I am a geophysicist, and I study mantle dynamics and the structure of the lithosphere. I am currently a Fossett Postdoctoral Fellow in the Department of Earth and Planetary Sciences at Washington University in St. Louis. Previously, I got my PhD in marine geophysics from the MIT-WHOI Joint Program in Oceanography.
My research is focused on how the mantle flows, cools, and evolves over geologic time. I'm interested in how tectonic plates, particularly oceanic plates, are shaped by these dynamic processes both at and away from plate boundaries. I explore the structure of the lithosphere and asthenosphere primarily using seismic data (both active and passive), with some forays into geodynamic modeling and lab experiments. Below are a few current and past projects:
Faults or fabric? Azimuthal anisotropy near the Mariana trench
Azimuthal seismic anisotropy in undisturbed oceanic lithosphere is primarily attributed to crystal-preferred orientation of olivine set during plate formation. As an oceanic plate bends into a trench, outer rise faulting introduces an additional extrinsic source of anisotropy in the crust and uppermost mantle. Changes in anisotropy as a function of distance from the trench may therefore be linked to faulting and, by extension, plate hydration. I am using active-source refraction data collected over the incoming plate in central Mariana to investigate azimuthal anisotropy. Spatial variations in the strength and orientation of anisotropy, combined with insights from surface wave tomography and isotropic body wave tomography in previous studies, will provide insights into faulting and water input to the Mariana subduction zone.
Seismic structure and the slab window beneath Patagonia
Subduction of the Chile Ridge and northward migration of the Nazca-Antarctica-South America triple junction over the past 16 Myr have formed a slab window beneath Patagonia. The geometry of the window has important implications for glacial isostatic adjustment (GIA) across the Northern and Southern Patagonia icefields, as thinner lithosphere and lower mantle viscosity associated with the slab window perturbation are expected to enhance the solid earth response to glacial unloading. As part of the GUANACO team, I am using ambient noise and teleseismic earthquake data to obtain a new regional seismic velocity model for Patagonia and constrain the extent of the slab window. This model will feed into modeling efforts to better understand GIA and the factors contributing to rapid geodetic uplift in Patagonia.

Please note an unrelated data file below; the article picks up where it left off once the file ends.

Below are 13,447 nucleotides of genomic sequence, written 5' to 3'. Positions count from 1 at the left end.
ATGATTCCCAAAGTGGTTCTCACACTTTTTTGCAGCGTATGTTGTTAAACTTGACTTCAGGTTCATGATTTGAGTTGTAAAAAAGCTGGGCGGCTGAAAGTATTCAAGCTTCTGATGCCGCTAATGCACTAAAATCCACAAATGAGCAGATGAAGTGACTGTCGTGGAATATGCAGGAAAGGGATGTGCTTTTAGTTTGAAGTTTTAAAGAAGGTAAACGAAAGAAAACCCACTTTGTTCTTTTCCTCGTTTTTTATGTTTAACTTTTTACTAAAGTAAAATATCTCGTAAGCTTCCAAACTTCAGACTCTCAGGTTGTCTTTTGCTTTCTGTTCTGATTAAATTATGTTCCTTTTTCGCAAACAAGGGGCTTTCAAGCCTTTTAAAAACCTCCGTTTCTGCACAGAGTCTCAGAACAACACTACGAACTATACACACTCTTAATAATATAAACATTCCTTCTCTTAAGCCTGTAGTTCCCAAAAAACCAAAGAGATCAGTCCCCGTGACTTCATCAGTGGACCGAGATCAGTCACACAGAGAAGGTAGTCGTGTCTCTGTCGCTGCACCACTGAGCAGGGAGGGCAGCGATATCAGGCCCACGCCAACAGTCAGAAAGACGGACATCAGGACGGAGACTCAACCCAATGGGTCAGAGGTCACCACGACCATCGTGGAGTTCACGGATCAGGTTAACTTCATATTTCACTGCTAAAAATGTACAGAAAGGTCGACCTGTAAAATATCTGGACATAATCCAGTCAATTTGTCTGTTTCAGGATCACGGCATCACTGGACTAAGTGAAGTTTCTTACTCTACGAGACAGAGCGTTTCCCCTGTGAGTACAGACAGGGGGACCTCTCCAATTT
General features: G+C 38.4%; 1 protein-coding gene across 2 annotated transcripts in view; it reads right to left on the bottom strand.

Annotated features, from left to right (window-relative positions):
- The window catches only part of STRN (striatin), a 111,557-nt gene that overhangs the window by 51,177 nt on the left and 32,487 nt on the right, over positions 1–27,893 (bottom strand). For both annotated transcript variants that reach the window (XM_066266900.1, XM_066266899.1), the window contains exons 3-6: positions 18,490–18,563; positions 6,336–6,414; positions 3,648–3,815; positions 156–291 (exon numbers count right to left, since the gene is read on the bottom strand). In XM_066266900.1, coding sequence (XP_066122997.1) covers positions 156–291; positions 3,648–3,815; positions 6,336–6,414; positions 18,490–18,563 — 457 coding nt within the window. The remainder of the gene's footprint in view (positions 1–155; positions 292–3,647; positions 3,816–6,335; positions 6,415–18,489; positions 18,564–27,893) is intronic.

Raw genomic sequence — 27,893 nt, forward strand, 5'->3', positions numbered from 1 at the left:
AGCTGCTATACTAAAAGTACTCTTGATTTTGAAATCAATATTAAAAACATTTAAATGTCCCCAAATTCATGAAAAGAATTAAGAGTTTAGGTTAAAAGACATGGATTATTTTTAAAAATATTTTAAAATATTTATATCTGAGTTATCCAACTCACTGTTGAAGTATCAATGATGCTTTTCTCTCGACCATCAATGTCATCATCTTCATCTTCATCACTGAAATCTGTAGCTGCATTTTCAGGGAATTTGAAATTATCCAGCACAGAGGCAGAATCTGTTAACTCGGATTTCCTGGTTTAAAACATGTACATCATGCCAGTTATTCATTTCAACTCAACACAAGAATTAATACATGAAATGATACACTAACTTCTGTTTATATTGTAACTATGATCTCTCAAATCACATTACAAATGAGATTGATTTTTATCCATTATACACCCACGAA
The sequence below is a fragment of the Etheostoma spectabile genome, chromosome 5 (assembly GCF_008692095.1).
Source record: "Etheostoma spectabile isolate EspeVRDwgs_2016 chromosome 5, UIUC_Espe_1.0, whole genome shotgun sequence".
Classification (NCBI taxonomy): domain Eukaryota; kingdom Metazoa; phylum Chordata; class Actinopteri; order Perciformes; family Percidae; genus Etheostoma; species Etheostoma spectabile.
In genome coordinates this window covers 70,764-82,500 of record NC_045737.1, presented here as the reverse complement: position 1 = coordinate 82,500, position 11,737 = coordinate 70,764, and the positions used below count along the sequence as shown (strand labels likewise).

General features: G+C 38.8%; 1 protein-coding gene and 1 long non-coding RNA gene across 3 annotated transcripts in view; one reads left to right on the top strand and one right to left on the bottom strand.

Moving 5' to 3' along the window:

The oceanic LAB in the central Pacific
The mechanical contrast between the rigid lithosphere and ductile asthenosphere is a key feature of plate tectonics, but the nature of the lithosphere-asthenosphere boundary (LAB) remains poorly understood. Receiver function techniques can be used to image upper mantle seismic discontinuities such as the Gutenberg or G discontinuity, which is potentially associated with the oceanic LAB. Applying receiver function techniques to marine seismic data presents particular challenges: data is sparse, and noise in the marine environment severely limits the usable frequencies. We are using S-to-P receiver functions and extended-time multitaper methods to study the oceanic upper mantle beneath the NoMelt array.
Pacific upper-mantle anisotropy from NoMelt